Sunday, September 23 2018


Tuna fisheries to get more modern technology

Update: September, 06/2012 - 10:35

HCM CITY — The Ministry of Agriculture and Rural Development has ordered the Directorate of Fisheries to work with three central provinces to speed up its programme to modernise their tuna fishing boat fleets and re-organise fishing to improve the value chain.

The Directorate is working on a project to build 30 modern boats for tuna fishermen in Binh Dinh, Phu Yen and Khanh Hoa, the country's main tuna fishing provinces.

The boats, to cost a total of VND280 billion (US$13.33 million), will be built by 2015.

The beneficiaries can choose to get a 16-20 per cent subsidy for the boat and equipment or an interest-free loan worth 70-80 per cent of the boat's cost.

The boats will be made of steel or composite materials and be equipped with modern paraphernalia, including high-power engines, high-quality refrigeration systems and modern communication equipment.

The directorate wants tuna fishing boats to work together, be equipped with communications facilities, and be fully apprised about fishing grounds by 2020.

Also by that time, it hopes 80 per cent of all new tuna boats will be built in metal or new materials, and post-catch losses will be less than 10 per cent.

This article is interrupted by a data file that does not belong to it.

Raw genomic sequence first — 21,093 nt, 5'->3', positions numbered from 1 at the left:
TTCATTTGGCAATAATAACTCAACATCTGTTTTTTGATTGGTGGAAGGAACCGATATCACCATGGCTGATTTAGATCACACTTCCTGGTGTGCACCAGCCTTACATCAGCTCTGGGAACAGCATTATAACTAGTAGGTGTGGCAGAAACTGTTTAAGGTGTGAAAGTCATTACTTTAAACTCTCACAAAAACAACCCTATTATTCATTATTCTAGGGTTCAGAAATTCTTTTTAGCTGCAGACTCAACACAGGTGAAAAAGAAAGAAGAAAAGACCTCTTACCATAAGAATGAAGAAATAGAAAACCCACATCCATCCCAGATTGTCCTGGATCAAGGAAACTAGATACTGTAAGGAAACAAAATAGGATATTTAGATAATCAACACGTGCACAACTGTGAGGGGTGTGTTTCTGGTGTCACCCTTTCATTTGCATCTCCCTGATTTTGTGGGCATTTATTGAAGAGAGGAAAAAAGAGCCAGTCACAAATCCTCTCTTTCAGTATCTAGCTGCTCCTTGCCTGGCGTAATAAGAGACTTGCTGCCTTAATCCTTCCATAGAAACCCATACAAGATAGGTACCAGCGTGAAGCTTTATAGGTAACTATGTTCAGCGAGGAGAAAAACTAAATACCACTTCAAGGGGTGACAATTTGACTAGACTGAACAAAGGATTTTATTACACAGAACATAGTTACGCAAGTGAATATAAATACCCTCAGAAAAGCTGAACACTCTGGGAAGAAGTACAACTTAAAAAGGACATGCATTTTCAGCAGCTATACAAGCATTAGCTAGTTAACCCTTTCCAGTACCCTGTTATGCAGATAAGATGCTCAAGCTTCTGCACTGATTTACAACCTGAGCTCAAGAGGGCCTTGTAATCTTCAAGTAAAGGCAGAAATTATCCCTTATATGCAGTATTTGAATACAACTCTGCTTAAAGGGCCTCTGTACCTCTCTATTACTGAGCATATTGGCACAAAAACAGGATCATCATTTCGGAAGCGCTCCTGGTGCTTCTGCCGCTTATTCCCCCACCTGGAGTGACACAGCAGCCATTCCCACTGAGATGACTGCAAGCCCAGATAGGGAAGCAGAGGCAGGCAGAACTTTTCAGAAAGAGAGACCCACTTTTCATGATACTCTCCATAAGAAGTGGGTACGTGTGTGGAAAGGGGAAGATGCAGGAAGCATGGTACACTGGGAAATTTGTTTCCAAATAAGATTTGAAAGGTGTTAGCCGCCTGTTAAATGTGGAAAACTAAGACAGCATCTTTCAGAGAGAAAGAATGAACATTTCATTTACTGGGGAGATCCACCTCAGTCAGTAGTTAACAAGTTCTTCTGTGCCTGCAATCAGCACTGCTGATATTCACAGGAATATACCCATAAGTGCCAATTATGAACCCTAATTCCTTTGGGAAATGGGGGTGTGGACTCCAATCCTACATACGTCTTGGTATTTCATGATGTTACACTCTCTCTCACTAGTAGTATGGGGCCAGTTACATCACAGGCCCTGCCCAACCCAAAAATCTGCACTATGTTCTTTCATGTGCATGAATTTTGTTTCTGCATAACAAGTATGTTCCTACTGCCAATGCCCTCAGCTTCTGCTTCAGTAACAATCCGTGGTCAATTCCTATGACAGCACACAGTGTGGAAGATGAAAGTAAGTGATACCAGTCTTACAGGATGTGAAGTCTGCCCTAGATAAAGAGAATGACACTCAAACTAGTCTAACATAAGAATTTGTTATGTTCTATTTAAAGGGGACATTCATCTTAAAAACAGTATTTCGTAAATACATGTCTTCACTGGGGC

Binh Dinh, Phu Yen and Khanh Hoa have a total of 2,426 tuna fishing boats, according to the directorate, with Binh Dinh having 1,556 of them.

Mostly with wooden hulls, they have communications equipment but lack good refrigeration systems, which means the quality of the fish deteriorates by the time they reach shore.

To meet export quality, the fish must be preserved at minus 60 degrees Celsius, but most boats can only manage a maximum of minus 45 degrees, according to tuna exporters.

The tuna fishing season lasts from November to September.

Binh Dinh became the country's leading province, with its fishermen catching 6,958 tonnes of tuna by August-end, two times the catch in the same period last year, according to its Department of Agriculture and Rural Development.

Most of the boats can bring back up to three tonnes per trip, earning a profit of more than VND100 million ($4,700).

The quantity of tuna caught off Binh Dinh has increased significantly this year because the fishermen have started to use a new method of fishing – they turn on very bright lamps to attract the tuna and then use fishing hooks or nets to catch them.

Vietnamese fishing grounds yield more than 1.1 million tonnes a year, according to the ministry. The skipjack tuna accounts for more than 600,000 tonnes of this though Vietnamese fishermen mostly catch the yellowfin and bigeye tuna.

In the first half of the year, they had already caught 11,703 tonnes of tuna, or nearly equal to last year's total catch.

By July-end, tuna exports had been worth nearly $312 million, up 42.3 per cent year-on-year, the Viet Nam Association of Seafood Exporters and Producers said.

The country's tuna is shipped to 77 countries and territories, with the US, Japan and the EU being the biggest buyers. — VNS

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